Liberatore first contacted Cathleen Krauseneck’s family about a year ago, alerting them that investigators planned to take a fresh look at the case, Schlosser reported. The FBI has since digitized the ample criminal files on the case, and investigators are readying evidence for forensics testing. “We are hoping that the forensics testing will definitely be a significant factor in solving this case,” she indicated.
Burglary theory. In 1982, police said Cathleen Krauseneck may have been killed during a burglary. Silverware as well as a silver tea service and tray were found strewn on the dining room floor, but nothing appeared to be missing from the home.
The axe and a maul, used for splitting wood, were found inside the home. The axe, which had a 2½-foot handle, the maul, and another axe, were kept in the garage, which had been left unlocked. A window was shattered from the outside; the maul was apparently used to break the glass, police said. Investigators also found a sock the killer may have used when holding the maul. This, along with the axe and maul and other evidence in the home, can be tested for DNA, Doorley said. “I went through every single piece of evidence with Mark (Liberatore),” she added.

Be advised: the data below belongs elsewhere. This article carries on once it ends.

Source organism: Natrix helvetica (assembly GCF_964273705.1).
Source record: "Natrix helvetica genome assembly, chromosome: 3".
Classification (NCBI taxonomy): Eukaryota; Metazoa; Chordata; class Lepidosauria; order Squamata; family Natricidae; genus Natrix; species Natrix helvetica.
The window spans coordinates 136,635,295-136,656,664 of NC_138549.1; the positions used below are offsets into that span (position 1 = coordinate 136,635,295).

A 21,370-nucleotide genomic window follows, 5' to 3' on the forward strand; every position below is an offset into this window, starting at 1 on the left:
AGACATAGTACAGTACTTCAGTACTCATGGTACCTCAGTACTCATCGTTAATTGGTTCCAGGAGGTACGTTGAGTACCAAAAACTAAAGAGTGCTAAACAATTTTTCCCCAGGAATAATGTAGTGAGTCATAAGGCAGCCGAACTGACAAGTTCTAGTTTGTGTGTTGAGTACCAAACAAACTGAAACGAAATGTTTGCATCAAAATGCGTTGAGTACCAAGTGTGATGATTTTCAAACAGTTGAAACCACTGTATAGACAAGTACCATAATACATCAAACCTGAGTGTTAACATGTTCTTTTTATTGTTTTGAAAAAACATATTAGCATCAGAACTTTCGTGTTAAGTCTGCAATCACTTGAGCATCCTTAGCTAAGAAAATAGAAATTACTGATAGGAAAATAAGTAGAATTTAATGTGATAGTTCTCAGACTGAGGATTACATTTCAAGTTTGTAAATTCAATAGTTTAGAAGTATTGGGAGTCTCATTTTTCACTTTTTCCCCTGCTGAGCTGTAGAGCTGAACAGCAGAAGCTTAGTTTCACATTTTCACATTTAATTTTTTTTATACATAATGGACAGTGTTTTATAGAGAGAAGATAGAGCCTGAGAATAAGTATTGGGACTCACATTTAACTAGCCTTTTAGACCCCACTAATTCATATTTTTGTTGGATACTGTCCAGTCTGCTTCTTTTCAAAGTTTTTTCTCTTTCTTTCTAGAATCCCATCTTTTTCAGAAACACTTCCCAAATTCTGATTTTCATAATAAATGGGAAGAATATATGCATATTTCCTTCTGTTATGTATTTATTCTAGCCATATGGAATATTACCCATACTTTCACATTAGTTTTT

In the weeks following the homicide, the Krausenecks were described as a loving couple and James a doting and caring husband and father. The day after his wife was found dead, James went to Michigan, surprising police who hoped to continue an interview they had started. He later hired a Rochester-based attorney, Michael Wolford, who no longer represents Krauseneck. However, he has retained an attorney in Washington, Henderson said.
Question over qualifications. Shortly before the killing, issues arose concerning Krauseneck’s employment at Kodak, according to police and Schlosser. He had previously taught at Lynchburg College in Lynchburg, Va., where he was an assistant professor of economics. He had indicated to the college that he had a doctorate, and told Kodak the same thing when interviewing in Rochester for a job that paid significantly more than his collegiate teaching. However, apparently, early in 1982, Kodak learned that Krauseneck had not completed his doctoral work. Whether he was at risk of losing his job is unclear, but Cathleen did become aware of her husband’s workplace issue, advised Annett Schlosser, who said she learned this from investigators well after her sister’s murder.
Several times in the past 34 years, police have taken a hard look at the homicide, hoping for clues or leads that were not found in 1982. Schlosser said she sees a seriousness on the part of investigators that, coupled with forensics advancements, could finally identify the person who killed her sister. “My mom prays every night for this case to be solved and justice to be served,” she said.
Anyone with information concerning the murder of Cathleen Krauseneck should call the Brighton Police Department at (585) 428-7033.
Sources: Gary Craig, The Democrat & Chronicle, May 7, 2016; Citizens Against Homicide; and The Finger Lakes Times, February 22, 1982.